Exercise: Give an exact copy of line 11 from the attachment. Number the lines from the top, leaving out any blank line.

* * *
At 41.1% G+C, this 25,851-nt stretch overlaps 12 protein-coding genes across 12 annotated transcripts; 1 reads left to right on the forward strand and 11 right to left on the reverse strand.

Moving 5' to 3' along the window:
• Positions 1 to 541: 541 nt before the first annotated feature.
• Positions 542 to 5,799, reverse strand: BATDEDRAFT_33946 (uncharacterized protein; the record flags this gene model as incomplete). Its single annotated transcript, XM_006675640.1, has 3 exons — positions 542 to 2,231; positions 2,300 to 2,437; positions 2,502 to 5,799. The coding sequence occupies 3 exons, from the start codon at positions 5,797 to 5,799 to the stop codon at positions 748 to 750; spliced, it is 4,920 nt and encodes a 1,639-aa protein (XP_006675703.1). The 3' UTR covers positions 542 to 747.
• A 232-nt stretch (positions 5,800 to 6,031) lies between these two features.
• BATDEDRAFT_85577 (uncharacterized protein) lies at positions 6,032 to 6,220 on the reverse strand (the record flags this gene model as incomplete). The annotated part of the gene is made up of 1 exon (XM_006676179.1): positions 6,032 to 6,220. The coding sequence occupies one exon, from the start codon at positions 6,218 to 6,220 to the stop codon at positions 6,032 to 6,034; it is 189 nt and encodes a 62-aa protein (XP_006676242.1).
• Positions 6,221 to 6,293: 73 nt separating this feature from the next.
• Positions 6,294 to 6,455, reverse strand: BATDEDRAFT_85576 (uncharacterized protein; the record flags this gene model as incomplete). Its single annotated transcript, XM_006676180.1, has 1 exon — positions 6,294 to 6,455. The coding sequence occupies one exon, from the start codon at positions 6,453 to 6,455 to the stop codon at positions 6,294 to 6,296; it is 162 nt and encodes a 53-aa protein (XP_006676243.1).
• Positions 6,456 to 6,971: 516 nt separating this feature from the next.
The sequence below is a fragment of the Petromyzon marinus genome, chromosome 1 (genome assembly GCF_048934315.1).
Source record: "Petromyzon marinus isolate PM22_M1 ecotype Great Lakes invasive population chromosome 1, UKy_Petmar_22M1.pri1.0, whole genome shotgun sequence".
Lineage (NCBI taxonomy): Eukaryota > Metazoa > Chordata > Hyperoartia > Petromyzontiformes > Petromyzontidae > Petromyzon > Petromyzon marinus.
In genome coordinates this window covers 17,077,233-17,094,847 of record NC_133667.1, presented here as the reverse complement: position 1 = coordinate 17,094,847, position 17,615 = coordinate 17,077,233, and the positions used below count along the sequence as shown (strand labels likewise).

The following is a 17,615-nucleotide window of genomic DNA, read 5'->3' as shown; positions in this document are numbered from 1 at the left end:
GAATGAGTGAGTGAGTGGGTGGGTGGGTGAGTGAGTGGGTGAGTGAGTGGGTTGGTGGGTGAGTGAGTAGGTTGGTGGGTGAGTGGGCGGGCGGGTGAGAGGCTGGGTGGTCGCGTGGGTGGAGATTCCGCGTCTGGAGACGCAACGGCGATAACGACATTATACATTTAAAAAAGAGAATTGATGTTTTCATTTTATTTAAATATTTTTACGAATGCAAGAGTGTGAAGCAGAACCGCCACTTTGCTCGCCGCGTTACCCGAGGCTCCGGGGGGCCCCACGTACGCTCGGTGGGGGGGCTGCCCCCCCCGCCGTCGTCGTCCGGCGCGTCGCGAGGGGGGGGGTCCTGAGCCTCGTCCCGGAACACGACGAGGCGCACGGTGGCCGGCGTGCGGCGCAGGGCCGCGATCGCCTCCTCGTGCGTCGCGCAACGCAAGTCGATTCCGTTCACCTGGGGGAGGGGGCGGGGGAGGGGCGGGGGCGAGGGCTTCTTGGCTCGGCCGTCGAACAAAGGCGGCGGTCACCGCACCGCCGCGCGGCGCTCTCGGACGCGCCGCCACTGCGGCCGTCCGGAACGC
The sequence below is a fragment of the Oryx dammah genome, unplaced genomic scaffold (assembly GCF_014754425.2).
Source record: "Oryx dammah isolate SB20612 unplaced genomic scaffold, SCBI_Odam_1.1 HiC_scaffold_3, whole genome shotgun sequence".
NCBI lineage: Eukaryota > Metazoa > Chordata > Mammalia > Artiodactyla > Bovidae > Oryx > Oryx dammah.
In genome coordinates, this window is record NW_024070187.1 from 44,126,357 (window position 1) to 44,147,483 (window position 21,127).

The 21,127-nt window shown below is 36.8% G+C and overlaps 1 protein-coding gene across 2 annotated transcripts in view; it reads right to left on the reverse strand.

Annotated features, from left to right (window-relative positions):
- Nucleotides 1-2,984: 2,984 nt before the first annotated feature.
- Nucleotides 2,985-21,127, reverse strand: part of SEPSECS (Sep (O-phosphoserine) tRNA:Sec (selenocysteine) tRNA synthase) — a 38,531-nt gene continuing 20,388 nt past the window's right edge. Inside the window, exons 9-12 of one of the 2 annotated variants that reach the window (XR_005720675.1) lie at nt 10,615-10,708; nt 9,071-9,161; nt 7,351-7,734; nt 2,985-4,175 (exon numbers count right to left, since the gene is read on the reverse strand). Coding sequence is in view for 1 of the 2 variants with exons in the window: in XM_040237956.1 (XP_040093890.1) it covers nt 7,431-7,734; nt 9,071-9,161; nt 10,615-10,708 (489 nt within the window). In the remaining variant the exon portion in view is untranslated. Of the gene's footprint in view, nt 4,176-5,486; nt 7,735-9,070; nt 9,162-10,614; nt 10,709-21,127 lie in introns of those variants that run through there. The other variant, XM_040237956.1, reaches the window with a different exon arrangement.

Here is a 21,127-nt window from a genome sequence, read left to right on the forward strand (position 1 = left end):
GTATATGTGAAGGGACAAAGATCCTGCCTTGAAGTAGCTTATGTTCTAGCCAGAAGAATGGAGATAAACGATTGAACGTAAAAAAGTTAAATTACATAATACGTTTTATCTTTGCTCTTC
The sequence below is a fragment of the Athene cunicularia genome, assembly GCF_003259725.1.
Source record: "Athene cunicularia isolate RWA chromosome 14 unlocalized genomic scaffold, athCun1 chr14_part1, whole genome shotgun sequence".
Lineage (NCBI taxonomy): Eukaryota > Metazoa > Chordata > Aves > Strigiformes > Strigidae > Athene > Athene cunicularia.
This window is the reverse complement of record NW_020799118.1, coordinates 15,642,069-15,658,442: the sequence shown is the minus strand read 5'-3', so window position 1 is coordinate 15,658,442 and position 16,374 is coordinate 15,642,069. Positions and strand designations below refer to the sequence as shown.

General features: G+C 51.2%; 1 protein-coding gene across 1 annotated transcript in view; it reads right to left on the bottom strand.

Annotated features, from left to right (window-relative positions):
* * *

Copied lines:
Source record: "Petromyzon marinus isolate PM22_M1 ecotype Great Lakes invasive population chromosome 1, UKy_Petmar_22M1.pri1.0, whole genome shotgun sequence".